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Organic farming has been called a myth and a hoax by academics in the span of about 60 years.

Yet people are buying organic products more than ever, according to a 2015 FiBL-IFOAM report. Retails prices might catch a customer’s eye first. However, the price between organic and non organic products amounts to a few cents difference compared to the price a grower gets for ingredients, according to organic farmer Bart Hall.

You might see a $6 box of organic corn flakes, which an organic grower might get 7 or 8 cents for the ingredients, he said. At the same time, he said non-organic growers might get 5 or 6 cents from a $3 box of non-organic corn flakes.

“The biggest problem in organic right now is that corporate processors are liquidating the market value of the term organic that many of us have spent a generation or more trying to develop through hard work, hard study and creative approaches,” he said.

The “certified organic by” line on a label tells more about a product’s integrity. Though certifiers have to uphold the same organic rules, not all certifiers are created equal. The meeting that made one of the largest, international organic certifiers happened in a small farm house in Quebec on a snowy day in February 1985, Bart recalled.

Bart Hall in one of his hull-less barley breeding plots in 1985. Photo courtesy of Bart Hall.
Bart Hall in one of his hull-less barley breeding plots in 1985. Photo courtesy of Bart Hall.

Bart was a broccoli farmer in Quebec at the time when he was invited to Russell Pocock’s farm, southeast of Sherbrooke. A handful of people met there and hashed out an idea for an organization that later would be named the Organic Crop Improvement Association.

They were desperate to find an agronomist sympathetic to organics, Bart said. His practical experience and education set him up to create some of the first international organic standards. He would inspect 750,000 acres and several hundred processors to those standards in seven countries, and find love along the way.

Bart came from a family of farmers who grew vegetables in 1868 near Richmond, Va., with a motto, “‘Sell it or smell it.’ And if you’ve ever been around rotten potatoes,” he said. “You know what I mean.”

His family moved to Canada where Bart’s grandfather taught him how to make compost and grow things organically, he said. He later received degrees in geology and geochemistry, studied two years in agronomy and plant breeding and went on to pursue a doctorate in soil chemistry and agronomy at the University of Guelph and McGill, two leading agriculture schools in eastern Canada, he said.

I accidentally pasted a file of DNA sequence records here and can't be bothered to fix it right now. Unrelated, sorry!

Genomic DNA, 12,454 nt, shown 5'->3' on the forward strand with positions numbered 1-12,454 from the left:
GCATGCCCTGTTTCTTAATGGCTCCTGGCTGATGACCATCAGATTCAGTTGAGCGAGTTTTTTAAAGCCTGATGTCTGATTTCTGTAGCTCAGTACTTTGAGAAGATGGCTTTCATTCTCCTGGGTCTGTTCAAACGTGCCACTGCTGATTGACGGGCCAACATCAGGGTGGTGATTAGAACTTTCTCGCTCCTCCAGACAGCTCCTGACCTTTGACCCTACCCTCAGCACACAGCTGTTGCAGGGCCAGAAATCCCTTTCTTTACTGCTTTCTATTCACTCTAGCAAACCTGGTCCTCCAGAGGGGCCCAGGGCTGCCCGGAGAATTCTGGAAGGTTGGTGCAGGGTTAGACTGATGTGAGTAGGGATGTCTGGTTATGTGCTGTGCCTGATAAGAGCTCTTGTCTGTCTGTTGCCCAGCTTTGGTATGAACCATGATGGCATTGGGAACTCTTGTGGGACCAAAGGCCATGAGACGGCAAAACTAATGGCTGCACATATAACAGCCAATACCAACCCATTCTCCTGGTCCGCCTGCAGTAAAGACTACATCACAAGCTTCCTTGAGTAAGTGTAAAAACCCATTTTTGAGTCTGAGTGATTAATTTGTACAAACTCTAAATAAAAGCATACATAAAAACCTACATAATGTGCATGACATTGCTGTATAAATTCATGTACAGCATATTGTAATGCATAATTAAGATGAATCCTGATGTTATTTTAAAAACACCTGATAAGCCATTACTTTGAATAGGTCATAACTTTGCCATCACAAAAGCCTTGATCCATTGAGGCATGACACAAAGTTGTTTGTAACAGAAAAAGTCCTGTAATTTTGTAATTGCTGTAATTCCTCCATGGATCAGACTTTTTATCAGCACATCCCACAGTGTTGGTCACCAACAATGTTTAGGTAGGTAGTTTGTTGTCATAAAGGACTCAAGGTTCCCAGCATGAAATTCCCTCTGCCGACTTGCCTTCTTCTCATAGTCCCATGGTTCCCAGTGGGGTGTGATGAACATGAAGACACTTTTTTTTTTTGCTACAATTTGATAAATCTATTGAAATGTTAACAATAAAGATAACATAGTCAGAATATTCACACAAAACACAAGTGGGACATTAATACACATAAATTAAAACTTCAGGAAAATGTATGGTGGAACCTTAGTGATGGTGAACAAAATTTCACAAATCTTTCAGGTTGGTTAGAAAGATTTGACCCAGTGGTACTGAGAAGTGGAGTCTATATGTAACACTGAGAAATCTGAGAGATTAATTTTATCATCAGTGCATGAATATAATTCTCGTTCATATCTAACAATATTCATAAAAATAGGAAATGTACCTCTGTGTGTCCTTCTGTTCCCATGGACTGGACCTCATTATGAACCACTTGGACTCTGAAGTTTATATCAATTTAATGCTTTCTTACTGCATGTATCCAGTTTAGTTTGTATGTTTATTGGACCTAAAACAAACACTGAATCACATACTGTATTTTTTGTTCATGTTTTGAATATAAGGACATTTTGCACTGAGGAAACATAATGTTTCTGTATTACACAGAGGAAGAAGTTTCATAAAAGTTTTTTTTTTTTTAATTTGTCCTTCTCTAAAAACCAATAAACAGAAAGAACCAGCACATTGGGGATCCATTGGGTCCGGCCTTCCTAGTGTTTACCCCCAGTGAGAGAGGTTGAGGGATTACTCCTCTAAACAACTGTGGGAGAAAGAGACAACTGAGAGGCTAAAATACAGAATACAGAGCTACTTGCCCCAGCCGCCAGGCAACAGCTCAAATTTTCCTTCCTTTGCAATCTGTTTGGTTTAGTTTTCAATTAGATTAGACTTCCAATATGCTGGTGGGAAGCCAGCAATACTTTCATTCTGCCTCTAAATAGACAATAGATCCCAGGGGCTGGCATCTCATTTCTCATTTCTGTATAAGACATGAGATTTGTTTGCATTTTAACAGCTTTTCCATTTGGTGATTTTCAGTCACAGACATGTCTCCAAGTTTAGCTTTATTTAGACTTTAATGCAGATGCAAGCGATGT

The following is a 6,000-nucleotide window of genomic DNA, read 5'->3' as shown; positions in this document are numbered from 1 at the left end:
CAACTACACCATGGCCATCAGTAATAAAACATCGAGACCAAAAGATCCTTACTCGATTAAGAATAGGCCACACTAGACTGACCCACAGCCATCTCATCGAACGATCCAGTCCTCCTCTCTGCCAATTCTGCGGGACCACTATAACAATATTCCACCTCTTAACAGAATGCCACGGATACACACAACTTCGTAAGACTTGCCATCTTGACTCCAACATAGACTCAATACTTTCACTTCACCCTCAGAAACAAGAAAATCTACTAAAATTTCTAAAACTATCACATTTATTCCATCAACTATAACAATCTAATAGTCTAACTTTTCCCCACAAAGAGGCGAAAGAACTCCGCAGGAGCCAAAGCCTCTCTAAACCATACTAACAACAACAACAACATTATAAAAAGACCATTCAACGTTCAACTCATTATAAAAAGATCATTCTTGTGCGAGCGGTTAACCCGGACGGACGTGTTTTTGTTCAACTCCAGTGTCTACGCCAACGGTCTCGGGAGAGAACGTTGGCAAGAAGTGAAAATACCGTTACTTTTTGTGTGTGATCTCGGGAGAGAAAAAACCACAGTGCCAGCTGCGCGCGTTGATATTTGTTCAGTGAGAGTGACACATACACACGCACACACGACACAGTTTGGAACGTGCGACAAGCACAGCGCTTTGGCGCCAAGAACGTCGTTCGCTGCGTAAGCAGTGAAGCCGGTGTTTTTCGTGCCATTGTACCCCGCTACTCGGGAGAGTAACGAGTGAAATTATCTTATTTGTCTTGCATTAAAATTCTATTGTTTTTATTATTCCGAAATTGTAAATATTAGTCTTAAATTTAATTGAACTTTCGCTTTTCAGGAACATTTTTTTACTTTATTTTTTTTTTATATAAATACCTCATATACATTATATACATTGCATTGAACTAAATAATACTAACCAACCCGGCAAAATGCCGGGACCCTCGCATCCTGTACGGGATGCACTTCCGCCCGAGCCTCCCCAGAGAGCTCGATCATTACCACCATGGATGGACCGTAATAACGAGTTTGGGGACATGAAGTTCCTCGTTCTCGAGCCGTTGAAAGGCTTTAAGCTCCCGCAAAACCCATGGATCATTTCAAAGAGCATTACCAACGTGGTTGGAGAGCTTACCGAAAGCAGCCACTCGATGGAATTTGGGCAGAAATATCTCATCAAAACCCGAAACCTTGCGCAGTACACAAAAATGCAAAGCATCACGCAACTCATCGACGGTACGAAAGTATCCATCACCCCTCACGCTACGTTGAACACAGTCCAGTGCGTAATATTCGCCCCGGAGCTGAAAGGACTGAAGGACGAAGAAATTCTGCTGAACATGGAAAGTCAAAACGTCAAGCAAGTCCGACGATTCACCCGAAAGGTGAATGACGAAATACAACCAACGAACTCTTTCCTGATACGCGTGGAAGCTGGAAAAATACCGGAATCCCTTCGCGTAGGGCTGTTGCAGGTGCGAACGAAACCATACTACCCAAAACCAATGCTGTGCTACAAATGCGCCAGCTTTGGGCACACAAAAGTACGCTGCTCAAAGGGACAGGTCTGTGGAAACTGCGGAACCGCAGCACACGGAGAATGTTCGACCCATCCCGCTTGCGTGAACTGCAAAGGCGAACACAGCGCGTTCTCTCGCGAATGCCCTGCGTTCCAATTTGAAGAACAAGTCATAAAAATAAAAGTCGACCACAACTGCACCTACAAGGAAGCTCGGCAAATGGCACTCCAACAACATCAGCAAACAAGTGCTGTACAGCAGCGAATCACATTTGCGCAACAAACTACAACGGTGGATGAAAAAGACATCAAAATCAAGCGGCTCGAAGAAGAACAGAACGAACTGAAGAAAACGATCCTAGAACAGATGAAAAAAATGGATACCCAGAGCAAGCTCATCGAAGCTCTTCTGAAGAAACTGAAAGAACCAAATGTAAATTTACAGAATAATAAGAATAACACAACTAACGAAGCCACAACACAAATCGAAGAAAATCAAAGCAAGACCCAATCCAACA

He said he proposed a dissertation on phosphate fertilizers because they seemed to be inefficient, over applied and could end up in rivers. He said he wanted to look at different forms of the phosphate fertilizers in three soil types, three regions and three major crop rotations, to see the most effective form for soil and bioavailability in a crop. The topic turned sour.

“We can’t really support you in this research,” he remembered the dissertation committee chair said. “It’s terminal research.”

Bart said he replied, “Terminal, like you think it’s going to kill me?”

“Terminal, like it’s not going to lead to other research,” he said the chair replied. “Really, the only people who would be interested in the research would be farmers.”

Bart remembered he said, “Who do you think you’re here for?” Walking out of the room and ending his involvement in academia.

“It became clear to me I was somebody who had to put my brain to work through my hands,” he said, “not some academic setting.”

His education to that point proved valuable to farmers as organics become more popular. He recounted how OCIA grew since its first meeting: Jerzy Przytyk worked with a coffee grower in Peru; Tom Harding was connected with others in Guatemala; hot summers in Latin America eventually burned up vegetable crops and that was when Bart’s crops came in. He was tasked with writing internationally appropriate standards in English, French and Spanish.

“They were done before the snow melted,” he said, “and away we went.”

Farmers could use the same certification, seal, program and standard so customers would have seamless certification for things like broccoli, romaine lettuce and coffee.

The group had another 1985 meeting in Albany, N.Y., with various areas represented. People looked at Bart because he was fluent in several languages, he had an agronomic background, he was a farmer and he recalled the saying, “You’re it, guy. We want you to be our first president.”

What Bart did in 1987 was “crucially important,” he said. Other certifiers had the same man or woman leading them and weren’t consistently farmer-owned and controlled, he said. Bart stepped aside as president and gradually handed off his responsibilities. He became OCIA’s secretary for two years and spent four to five years on the organization’s International Standards Committee.